68 Thought Leadership Thought leadership refers to any situation whereby one individual convinces another to consider a new idea, product, or way of looking at things.

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70 #8. Support and Recognize the Challenges Workers Experience with Constant Change in Healthcare

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72 Knowledge information, acquisition and distribution will continue to multiply exponentially.

73 In a profession where knowledge doubles every six years (Carroll, 2011), nurses can no longer be the keeper of knowledge; instead they must become the master of collecting and sharing that knowledge with others.(Carroll, 2011),

74 The IOM (2010) suggests that the ways in which nurses were educated during the 20th century are no longer adequate for dealing with the realities of health care in the 21st century.

75 Such profound change is not easy since all major change brings feelings of achievement and pride as well as loss and stress.

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78 Leaders must role-model positive and adaptive responses to change.

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80 Leaders embrace change and new ways of thinking.

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83 #9. Be Authentic!

84 In 2005, the American Association of Critical-Care Nurses released a landmark publication identifying authentic leadership as one of the six standards necessary to establish and sustain healthy work environments in healthcare.

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87 Becoming an authentic leader is a process that occurs over time and requires self- discovery, self- improvement, reflection and renewal.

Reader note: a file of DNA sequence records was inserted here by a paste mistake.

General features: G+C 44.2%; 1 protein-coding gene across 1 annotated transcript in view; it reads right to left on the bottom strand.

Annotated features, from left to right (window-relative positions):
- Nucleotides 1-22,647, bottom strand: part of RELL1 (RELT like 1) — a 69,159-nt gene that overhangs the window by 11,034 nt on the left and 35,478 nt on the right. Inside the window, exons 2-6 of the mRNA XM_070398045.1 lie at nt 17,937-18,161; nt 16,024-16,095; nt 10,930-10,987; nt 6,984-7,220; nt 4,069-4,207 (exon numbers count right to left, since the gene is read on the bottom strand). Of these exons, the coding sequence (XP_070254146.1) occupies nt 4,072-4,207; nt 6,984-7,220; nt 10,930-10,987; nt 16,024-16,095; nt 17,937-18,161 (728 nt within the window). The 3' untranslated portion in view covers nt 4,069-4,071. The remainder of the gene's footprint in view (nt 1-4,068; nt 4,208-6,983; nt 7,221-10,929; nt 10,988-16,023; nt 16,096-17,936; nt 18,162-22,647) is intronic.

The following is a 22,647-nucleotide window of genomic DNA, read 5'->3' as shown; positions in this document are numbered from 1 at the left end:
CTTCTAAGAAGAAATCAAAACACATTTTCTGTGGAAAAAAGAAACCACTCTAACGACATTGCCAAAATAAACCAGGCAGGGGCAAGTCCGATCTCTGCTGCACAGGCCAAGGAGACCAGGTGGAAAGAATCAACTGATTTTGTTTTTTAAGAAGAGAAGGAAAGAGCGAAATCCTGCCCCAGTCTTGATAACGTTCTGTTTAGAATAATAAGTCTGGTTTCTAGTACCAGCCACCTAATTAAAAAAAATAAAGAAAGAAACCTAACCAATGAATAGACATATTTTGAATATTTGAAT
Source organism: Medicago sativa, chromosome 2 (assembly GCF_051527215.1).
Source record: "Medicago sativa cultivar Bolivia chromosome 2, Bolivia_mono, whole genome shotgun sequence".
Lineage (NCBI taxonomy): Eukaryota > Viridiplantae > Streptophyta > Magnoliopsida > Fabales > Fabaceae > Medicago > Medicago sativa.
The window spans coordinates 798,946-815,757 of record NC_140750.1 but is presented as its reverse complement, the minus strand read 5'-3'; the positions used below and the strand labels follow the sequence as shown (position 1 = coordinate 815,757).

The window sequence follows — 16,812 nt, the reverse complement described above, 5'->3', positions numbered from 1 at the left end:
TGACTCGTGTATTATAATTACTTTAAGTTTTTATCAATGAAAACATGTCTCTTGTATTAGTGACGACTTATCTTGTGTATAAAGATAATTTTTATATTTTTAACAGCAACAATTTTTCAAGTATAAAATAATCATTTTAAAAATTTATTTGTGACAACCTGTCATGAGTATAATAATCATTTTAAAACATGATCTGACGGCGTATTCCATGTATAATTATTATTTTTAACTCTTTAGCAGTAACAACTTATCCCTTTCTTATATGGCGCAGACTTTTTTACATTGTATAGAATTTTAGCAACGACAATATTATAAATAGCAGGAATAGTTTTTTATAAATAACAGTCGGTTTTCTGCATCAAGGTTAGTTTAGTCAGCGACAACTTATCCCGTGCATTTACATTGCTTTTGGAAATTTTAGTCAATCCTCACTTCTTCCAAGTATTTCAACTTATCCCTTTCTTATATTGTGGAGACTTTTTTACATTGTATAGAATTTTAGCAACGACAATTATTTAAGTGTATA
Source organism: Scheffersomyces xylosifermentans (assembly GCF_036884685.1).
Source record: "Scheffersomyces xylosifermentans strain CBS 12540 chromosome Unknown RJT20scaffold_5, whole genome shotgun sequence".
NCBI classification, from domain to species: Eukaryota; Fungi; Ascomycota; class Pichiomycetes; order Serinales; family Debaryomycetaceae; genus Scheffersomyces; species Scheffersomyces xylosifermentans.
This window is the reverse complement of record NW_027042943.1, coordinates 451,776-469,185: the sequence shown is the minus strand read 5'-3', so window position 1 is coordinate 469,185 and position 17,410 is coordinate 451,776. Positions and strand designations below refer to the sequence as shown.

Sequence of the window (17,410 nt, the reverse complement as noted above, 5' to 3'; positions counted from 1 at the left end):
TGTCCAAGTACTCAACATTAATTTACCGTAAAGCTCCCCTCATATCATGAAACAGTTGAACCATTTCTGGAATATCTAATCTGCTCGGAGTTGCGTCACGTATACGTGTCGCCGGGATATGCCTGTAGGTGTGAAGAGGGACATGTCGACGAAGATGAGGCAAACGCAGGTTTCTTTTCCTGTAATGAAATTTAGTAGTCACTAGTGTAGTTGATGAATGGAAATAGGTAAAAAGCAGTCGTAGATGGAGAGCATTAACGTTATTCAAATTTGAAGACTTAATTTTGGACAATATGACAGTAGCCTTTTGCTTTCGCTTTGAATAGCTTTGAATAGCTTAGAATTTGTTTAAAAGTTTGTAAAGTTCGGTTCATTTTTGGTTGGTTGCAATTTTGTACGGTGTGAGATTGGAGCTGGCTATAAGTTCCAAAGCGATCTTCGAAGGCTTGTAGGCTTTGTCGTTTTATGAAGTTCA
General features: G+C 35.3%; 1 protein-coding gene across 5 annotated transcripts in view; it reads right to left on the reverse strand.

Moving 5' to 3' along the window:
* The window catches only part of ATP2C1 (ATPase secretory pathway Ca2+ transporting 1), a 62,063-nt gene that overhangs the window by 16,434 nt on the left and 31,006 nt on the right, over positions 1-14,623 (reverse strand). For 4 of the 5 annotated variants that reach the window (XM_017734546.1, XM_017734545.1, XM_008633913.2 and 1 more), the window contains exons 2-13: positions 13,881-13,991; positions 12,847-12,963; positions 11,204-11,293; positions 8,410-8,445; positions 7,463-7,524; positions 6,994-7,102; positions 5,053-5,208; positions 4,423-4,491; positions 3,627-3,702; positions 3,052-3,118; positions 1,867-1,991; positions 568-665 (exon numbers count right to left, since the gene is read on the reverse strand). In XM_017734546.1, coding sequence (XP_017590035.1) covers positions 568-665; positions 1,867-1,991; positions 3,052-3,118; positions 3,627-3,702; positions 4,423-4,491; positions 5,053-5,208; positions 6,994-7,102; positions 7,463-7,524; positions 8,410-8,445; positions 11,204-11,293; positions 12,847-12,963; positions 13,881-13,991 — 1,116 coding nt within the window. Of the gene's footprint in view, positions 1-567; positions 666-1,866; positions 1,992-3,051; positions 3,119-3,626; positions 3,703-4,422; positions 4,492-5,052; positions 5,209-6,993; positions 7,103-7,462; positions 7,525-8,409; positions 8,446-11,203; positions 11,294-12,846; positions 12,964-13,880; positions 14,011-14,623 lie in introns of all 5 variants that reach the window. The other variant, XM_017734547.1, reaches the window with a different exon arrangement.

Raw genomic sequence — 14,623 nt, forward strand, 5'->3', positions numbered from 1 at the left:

88 Leadership traits can either work as a magnet or as a force that repels.

89 There is little doubt that nurse leaders experience intrapersonal values conflicts between what they believe to be morally appropriate and a need to deliver results in a healthcare system, increasingly characterized by pay for performance and rewarded by cost containment.

90 #10. Don’t Take Leadership for Granted

91 Remember that followers are an important part of the leadership equation.

92 Followers can stop following at anytime…

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94 Healthy work environments are all about mutual respect and groups working together to achieve shared goals.

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96 Changing negative work cultures is hard; it’s not impossible.

97 Leaders do make a difference in creating healthy work environments.

98 1.Create a culture of civility and mutual respect and guard it judiciously. 2.Find someone outside the organization to vent to and maintain appropriate boundaries. 3. Stretch and empower workers within their limits. 4.Avoid micro-managing and get out of the way when you can! 5.Make sure that assigned workload is reasonable so that success is even possible. 10 Leadership Strategies for Creating Healthy Workplaces

99 10 Leadership Strategies for Creating Healthy Workplaces (cont.) 6. Keep lines of communication open and deal with problems as soon as they occur! 7. Look to the future while focusing on the present! 8. Support and recognize the challenges workers experience with constant change in healthcare. 9. Be authentic! 10. Remember that followers can stop following anytime, so don’t take leadership for granted.

100 Questions?/ Comments?